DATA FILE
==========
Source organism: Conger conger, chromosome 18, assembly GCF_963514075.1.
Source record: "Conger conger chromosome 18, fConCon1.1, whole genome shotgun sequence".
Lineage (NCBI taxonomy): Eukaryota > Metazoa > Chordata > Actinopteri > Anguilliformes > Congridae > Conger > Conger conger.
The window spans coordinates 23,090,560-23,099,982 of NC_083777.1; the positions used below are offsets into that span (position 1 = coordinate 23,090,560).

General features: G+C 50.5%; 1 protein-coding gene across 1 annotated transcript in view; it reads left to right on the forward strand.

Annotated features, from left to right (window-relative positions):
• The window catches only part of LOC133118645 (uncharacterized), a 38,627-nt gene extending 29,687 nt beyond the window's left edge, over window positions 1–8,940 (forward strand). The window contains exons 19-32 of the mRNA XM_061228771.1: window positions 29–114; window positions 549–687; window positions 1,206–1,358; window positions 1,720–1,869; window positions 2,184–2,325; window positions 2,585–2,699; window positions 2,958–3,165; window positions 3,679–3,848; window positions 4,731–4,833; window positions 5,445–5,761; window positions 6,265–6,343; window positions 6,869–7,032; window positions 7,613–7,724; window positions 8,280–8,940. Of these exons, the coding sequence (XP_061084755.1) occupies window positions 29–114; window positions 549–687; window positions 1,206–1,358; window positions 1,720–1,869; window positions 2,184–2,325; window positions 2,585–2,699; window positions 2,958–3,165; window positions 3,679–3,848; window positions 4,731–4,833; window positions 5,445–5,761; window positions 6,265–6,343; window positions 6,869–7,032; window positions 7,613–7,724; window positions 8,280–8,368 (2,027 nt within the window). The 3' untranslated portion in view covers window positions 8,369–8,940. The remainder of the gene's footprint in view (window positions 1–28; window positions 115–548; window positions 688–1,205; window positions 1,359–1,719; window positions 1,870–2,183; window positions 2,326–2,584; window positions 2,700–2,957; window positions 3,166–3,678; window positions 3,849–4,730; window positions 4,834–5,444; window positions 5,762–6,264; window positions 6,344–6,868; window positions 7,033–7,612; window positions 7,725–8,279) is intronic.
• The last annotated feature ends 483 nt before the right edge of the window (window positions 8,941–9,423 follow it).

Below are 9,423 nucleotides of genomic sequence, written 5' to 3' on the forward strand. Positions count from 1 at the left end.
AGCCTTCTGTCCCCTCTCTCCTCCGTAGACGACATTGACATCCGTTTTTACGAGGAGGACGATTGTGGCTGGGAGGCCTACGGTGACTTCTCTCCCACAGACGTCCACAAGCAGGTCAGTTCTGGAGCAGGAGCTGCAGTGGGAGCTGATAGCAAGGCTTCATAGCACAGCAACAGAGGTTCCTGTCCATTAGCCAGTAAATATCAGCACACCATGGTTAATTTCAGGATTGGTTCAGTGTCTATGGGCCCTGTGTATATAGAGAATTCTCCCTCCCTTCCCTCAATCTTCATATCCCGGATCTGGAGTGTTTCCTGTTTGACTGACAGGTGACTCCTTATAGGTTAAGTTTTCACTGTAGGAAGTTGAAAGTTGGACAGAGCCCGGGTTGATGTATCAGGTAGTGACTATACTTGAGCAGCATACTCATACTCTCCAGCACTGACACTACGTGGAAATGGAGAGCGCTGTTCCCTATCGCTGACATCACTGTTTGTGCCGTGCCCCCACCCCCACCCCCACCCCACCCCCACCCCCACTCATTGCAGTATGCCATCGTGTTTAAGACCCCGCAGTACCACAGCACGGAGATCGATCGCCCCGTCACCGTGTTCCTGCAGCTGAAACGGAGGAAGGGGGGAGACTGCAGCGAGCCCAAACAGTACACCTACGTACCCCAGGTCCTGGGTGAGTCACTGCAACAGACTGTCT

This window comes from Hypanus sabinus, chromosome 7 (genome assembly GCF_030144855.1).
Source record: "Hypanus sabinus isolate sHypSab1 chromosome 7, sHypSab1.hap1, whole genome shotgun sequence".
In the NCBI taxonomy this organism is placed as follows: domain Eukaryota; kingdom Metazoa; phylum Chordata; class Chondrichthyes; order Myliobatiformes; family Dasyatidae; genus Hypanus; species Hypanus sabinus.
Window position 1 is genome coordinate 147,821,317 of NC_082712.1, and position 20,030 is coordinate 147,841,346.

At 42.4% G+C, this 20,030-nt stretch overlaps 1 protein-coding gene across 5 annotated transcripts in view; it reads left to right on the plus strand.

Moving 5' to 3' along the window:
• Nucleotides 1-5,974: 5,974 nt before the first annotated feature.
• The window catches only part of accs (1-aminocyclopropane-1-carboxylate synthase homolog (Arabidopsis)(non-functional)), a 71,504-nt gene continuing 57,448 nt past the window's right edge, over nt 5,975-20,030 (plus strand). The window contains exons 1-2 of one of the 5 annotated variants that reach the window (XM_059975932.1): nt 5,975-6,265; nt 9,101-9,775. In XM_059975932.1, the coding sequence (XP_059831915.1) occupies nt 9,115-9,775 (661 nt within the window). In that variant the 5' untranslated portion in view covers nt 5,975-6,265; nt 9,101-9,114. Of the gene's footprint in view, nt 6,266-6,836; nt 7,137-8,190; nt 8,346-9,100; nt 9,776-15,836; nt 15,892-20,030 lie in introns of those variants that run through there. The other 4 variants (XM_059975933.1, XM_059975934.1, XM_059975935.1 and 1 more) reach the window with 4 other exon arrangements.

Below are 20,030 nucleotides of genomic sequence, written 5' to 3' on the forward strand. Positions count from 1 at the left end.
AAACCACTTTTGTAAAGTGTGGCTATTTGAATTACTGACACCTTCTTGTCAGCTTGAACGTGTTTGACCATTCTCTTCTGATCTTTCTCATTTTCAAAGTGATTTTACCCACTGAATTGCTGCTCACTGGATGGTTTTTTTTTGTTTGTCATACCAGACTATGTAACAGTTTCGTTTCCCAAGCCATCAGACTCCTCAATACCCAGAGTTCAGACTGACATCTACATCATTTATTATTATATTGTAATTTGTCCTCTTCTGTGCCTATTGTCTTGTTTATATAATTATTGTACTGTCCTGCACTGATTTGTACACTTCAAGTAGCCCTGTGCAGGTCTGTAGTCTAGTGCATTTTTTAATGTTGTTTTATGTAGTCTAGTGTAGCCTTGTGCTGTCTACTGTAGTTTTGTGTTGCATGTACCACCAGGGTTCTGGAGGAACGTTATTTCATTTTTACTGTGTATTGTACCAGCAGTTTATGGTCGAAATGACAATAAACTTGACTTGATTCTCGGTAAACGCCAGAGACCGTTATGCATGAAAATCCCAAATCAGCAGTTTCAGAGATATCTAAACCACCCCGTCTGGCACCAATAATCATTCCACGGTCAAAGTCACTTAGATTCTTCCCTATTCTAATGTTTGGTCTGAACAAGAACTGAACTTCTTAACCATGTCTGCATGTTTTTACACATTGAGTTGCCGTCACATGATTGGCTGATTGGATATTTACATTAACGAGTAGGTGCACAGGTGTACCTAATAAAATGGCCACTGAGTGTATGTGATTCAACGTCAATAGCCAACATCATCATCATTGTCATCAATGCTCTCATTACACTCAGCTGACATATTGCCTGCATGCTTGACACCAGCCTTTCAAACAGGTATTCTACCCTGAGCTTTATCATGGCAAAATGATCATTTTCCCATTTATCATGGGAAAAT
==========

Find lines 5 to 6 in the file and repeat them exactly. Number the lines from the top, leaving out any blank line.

General features: G+C 50.5%; 1 protein-coding gene across 1 annotated transcript in view; it reads left to right on the forward strand.

Annotated features, from left to right (window-relative positions):